Have you ever wondered why there are so many similarities between the Mayan and Chinese cultures? As some researchers have discovered, the explanation could be that the Mayans were visited by the Chinese, long before Christopher Columbus did so. This assumption would change the paradigm of history as we know it.

After 25 years of studying Mayan hieroglyphs, Hu Chundong, professor at the University of Beijing, said that there are similarities between some words of the Chinese language and Maya. The teacher compared the two languages, choosing 100 popular words from each language and found that 22 are similar in pronunciation, especially with the dialects of South East China.

In addition, comparing Mayan handicrafts with the Chinese ones, professor Chundong recognized a “Chinese style” in the pieces found in Campeche, Mexico, which are similar to the crafts of the Tang Dynasty. This theory ensures that during the Tang Dynasty, a group of Chinese scholars wrote about a supposed voyage of Chinese sailors to a far-flung country they called Fusang. Subsequent investigations allowed the experts to assert that the name refers to an area now occupied by Mexico and Guatemala.

Another common trait between the two cultures is the use of Jade. The Mayans relied on the powers of jade to stay healthy. They also had the habit of placing a piece of that stone inside the mouths of their deceased. That custom is exactly like another observed by archaeologists in certain villages in ancient China.

In turn, in 2002, retired Royal Navy officer Gavin Menzies published the book “1421, the year in which China discovered the world,” a bestseller in the United States, describes how Chinese explorer Zheng He, a famous admiral and explorer of the Ming Dynasty, arrived in America in 1421, long before Christopher Columbus.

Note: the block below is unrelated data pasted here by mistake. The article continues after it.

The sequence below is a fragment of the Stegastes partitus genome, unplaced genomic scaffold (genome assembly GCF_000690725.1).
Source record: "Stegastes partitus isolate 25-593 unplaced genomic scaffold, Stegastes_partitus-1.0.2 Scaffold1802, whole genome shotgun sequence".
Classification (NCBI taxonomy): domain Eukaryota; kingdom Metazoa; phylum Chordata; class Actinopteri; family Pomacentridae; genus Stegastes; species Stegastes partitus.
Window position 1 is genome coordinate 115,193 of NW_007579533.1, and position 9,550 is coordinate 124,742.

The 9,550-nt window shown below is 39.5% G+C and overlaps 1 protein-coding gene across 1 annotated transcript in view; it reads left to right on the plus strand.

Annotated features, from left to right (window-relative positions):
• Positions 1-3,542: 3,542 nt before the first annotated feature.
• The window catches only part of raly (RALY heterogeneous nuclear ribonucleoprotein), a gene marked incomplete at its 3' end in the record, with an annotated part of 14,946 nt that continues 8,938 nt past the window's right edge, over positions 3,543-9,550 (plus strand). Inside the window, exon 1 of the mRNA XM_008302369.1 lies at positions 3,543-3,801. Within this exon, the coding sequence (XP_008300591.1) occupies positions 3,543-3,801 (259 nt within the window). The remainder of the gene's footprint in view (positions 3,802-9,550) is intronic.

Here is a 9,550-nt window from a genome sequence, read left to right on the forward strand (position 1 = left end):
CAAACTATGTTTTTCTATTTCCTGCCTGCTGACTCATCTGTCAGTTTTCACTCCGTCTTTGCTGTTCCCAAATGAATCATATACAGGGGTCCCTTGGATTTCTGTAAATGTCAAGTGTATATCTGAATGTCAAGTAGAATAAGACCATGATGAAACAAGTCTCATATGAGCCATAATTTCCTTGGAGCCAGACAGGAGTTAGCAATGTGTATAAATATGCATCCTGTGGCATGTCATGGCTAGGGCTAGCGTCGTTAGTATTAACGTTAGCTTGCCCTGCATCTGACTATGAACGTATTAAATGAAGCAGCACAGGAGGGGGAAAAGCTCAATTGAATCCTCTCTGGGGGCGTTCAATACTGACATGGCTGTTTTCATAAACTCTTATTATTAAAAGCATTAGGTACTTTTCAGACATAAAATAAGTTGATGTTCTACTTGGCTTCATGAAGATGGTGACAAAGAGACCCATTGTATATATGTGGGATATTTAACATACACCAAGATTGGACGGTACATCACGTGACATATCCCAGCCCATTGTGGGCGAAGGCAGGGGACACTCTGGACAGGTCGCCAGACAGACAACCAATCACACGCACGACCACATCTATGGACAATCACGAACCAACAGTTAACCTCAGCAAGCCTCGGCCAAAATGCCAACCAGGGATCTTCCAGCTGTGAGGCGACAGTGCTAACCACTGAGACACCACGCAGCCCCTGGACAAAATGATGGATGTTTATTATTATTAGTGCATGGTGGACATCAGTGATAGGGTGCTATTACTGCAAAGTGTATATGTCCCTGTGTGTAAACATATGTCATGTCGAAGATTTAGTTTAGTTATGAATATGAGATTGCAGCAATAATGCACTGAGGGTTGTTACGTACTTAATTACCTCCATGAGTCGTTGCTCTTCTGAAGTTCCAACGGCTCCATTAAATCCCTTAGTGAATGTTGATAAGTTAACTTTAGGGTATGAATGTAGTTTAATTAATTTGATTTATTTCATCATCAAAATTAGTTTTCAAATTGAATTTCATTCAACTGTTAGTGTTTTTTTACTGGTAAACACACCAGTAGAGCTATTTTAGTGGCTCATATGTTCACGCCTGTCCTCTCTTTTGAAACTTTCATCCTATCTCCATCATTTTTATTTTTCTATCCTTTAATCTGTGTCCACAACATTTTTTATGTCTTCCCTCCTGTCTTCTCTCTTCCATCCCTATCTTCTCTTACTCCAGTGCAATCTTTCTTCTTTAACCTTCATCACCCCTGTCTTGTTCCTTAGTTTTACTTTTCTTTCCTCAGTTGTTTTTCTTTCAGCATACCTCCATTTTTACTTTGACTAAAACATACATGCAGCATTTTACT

There is almost no doubt that five thousand years ago a migratory group from China arrived on the American continent and founded several indigenous peoples, including the Mayan of the Yucatán. Recent DNA tests performed on the heirs of both cultures also prove it.

Although the Chinese people were in Mexico and left a legacy that today is interspersed with Mexican tradition, it is also true that there are common characteristics that are shared by both cultures, for example: The Kukulkan Feathered Serpent and the Chinese dragon or Loong. Also the similarity between the symbol of Yin-Yang and the Aztec deity Ometéoltl (‘Double god’). And in the gastronomic plane, you can see that the Zongzi of China and the Corundas of Morelia are also similar.


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